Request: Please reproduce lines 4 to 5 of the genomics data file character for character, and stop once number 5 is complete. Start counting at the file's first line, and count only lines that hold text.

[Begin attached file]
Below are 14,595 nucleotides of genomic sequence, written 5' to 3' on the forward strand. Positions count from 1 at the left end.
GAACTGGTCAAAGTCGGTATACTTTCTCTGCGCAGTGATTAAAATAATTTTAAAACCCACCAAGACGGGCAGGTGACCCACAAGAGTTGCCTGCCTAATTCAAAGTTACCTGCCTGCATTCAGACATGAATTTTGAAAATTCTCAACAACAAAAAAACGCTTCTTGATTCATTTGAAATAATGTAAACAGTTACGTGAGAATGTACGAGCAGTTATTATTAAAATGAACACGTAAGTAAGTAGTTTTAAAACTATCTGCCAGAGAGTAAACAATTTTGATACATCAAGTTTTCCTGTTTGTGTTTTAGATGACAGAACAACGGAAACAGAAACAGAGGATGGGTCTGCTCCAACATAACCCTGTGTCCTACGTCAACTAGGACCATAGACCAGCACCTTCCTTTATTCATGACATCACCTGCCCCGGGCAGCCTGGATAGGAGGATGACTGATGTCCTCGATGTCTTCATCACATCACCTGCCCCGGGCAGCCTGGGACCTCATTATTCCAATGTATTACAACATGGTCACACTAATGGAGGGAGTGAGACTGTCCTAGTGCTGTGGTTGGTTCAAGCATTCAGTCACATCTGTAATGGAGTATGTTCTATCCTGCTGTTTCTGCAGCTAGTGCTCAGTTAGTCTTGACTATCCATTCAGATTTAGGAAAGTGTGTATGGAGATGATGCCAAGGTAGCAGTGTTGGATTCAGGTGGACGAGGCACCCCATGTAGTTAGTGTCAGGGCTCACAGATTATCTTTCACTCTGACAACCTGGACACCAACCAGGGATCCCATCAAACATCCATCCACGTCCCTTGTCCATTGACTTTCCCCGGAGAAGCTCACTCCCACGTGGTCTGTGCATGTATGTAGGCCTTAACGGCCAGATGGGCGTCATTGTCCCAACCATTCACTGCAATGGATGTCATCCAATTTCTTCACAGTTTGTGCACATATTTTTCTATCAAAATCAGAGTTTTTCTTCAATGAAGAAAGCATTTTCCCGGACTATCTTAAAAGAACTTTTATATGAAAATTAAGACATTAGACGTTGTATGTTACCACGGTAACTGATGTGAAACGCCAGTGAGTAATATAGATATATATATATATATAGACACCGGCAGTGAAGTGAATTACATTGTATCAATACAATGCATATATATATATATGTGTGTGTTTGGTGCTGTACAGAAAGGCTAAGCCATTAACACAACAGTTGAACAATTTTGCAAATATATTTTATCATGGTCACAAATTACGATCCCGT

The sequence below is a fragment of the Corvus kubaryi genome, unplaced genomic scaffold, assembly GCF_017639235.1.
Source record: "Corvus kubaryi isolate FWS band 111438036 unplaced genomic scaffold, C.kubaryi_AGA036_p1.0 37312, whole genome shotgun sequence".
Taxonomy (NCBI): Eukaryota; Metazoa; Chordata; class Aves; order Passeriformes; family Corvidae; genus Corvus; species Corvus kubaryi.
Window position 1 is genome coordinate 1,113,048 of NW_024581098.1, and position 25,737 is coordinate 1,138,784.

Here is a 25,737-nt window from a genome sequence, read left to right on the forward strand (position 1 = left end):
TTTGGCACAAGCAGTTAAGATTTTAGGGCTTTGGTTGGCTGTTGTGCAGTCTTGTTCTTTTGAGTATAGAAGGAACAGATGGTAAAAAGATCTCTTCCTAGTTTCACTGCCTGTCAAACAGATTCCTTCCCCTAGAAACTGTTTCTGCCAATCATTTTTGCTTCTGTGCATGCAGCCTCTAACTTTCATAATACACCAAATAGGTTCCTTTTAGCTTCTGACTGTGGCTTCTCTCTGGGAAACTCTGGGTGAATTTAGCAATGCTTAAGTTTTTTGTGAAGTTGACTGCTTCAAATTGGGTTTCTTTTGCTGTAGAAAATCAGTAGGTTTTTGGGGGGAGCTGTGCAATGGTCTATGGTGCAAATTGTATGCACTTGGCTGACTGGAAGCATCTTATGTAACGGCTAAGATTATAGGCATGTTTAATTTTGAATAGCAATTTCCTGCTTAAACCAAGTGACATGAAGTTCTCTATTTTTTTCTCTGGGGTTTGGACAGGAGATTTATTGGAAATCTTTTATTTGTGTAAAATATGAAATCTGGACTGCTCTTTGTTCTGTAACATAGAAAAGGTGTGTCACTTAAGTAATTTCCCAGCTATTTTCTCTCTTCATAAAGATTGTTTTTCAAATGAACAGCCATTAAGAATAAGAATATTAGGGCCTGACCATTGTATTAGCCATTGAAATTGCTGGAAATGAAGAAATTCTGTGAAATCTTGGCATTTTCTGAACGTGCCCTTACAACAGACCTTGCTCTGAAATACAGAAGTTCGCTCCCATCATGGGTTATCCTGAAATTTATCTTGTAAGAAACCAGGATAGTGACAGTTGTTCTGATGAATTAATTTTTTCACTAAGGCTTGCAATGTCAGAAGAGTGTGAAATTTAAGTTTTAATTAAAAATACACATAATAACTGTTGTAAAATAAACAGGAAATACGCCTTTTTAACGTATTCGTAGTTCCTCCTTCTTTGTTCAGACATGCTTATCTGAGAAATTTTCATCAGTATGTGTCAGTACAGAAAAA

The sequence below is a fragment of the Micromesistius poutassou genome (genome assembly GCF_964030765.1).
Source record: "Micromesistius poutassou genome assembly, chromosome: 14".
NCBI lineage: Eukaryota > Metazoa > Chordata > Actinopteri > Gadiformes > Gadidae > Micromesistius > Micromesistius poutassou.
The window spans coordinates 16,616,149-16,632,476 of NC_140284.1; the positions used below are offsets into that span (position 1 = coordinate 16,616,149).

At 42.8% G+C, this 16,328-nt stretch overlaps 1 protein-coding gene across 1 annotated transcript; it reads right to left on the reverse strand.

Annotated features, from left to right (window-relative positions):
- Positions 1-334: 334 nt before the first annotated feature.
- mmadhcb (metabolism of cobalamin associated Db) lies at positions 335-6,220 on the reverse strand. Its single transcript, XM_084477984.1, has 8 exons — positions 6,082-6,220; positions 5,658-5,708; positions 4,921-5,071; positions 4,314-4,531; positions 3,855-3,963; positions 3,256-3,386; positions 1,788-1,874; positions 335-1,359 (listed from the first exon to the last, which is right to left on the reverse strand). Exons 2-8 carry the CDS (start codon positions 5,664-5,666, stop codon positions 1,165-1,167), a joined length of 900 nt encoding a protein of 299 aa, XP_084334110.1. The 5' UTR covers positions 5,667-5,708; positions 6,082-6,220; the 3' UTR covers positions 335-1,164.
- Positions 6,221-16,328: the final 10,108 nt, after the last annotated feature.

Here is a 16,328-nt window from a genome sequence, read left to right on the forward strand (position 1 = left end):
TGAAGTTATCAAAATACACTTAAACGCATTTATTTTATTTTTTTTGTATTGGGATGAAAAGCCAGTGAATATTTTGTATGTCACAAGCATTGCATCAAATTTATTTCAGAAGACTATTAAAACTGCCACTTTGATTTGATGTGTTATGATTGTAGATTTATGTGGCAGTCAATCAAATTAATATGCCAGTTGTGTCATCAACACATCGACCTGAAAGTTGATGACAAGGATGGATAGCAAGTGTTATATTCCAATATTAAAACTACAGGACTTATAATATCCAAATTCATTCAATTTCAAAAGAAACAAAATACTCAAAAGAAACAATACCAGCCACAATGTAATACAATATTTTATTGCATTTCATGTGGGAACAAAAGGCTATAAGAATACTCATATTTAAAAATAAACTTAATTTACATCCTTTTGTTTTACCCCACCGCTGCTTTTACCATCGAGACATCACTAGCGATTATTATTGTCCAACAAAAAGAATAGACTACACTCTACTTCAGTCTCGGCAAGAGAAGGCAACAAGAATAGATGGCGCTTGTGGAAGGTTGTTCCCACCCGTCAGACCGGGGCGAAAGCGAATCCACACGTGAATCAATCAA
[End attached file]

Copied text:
Source record: "Corvus kubaryi isolate FWS band 111438036 unplaced genomic scaffold, C.kubaryi_AGA036_p1.0 37312, whole genome shotgun sequence".
Taxonomy (NCBI): Eukaryota; Metazoa; Chordata; class Aves; order Passeriformes; family Corvidae; genus Corvus; species Corvus kubaryi.